Activists at the Occupy the DOE march on Saturday, April 6th protested education reform measures including high-stakes standardized testing, school closures, and defunding. Photo by Dave Madeloni.
Chicago Teachers Union president Karen Lewis, blogger and activist Diane Ravitch, educator and writer Deborah Meier, some of the brightest lights in a movement that seeks to shut down a brand of education reform that weakens unions, closes struggling schools, and evaluates teachers based on an endless cycle of student standardized tests, rallied in D.C. last weekend, for the second annual Occupy the Department of Education event April 4 to 7.
The rhetoric was fiery, the crowd was energized, but the square in front of the Education Department was barely half full. At the rally’s height, around 175 protesters marched to the White House.
The growing movement against corporate-style education reform has its work cut out for it. It is, after all, challenging an insidiously well-messaged behemoth funded by billionaires and sanctioned by both major political parties.
There are some signs of a revolution afoot. In January, Seattle teachers at one high school boycotted a district-mandated standardized test. Some ten thousand people rallied in Texas in February for more school funding and fewer exams. Groups from around the U.S. have filed lawsuits calling school closures and turnaround plans civil rights violations. Perhaps most inspiring to those gathered in D.C. last weekend, last September saw the Chicago Teachers Union strike, where 29,000 educators demanded not just better working conditions for teachers but also better learning conditions for students.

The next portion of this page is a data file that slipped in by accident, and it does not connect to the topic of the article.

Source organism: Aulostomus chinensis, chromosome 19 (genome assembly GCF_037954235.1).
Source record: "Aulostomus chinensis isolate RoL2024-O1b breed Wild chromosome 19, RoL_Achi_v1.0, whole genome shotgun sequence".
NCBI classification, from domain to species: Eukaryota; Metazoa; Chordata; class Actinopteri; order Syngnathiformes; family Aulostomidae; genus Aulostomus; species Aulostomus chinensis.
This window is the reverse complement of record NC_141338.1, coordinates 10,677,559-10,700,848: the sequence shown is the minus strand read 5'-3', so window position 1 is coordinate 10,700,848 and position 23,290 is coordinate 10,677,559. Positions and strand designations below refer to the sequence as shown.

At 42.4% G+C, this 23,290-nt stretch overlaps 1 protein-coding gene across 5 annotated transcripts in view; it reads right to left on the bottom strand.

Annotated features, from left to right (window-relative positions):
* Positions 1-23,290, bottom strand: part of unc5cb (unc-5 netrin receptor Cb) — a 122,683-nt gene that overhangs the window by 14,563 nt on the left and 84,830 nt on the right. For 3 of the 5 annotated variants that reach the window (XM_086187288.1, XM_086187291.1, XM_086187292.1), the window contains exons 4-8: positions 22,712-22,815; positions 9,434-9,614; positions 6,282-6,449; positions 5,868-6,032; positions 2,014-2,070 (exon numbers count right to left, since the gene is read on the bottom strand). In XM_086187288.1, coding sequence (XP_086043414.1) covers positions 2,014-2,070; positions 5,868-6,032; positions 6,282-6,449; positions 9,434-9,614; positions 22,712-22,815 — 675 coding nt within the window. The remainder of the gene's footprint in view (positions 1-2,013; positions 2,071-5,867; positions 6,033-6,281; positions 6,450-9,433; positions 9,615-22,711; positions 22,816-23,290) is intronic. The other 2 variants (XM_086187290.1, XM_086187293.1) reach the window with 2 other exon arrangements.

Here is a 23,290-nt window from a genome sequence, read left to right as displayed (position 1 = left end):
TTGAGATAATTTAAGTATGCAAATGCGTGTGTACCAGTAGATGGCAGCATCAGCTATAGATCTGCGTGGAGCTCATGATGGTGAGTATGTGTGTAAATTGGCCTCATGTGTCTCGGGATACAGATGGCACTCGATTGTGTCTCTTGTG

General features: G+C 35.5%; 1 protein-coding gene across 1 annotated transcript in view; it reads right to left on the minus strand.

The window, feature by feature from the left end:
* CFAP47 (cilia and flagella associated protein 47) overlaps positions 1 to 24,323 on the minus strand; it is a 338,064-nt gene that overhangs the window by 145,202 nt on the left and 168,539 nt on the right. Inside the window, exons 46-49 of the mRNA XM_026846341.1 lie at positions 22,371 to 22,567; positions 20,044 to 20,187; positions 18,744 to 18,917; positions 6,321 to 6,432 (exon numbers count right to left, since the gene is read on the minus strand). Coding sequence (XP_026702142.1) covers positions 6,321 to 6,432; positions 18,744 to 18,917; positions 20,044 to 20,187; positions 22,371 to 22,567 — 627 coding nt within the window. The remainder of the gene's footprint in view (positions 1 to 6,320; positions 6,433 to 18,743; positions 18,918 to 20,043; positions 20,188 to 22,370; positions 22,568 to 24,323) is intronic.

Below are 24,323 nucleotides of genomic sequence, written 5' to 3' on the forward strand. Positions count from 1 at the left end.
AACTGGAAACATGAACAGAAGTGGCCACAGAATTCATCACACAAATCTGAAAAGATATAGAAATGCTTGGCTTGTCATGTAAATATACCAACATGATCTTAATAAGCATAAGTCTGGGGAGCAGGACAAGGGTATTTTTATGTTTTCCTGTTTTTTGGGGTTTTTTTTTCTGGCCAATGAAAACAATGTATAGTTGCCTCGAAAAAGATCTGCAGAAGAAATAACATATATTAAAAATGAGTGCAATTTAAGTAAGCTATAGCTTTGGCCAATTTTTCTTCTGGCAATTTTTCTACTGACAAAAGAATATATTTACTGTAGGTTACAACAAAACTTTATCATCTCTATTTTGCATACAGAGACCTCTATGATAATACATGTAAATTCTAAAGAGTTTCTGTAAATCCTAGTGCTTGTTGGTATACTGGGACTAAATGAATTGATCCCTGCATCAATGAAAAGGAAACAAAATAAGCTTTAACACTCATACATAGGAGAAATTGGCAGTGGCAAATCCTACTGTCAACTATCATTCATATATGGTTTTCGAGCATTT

The revolution is decentralized, and for national groups like United Opt Out, which called the rally, the challenge of organizing localized pockets of resistance is immense.
Attendees of Occupy the DOE (which has no official affiliation with Occupy Wall Street) say localized actions are increasingly enabling less organized communities to take a stand against policies that have fundamentally altered the way school systems across the country function.
Although politics vary by locality, the project DOE Occupiers call “corporate” reform is one fueled by national organizations such as Students First, ALEC, the Broad Foundation, and, yes, the Department of Education. It’s one that protest organizers say requires a national counter-movement.
In the last several months dozens of schools in cities like New York, Chicago, Washington D.C., and Philadelphia have been tagged for closure by the end of the year. Status-quo education reformers frame the closures as an inevitable result of parents wising up and abandoning district schools for charters that better serve their children. That’s the kind of rhetoric Occupiers say they have to counter.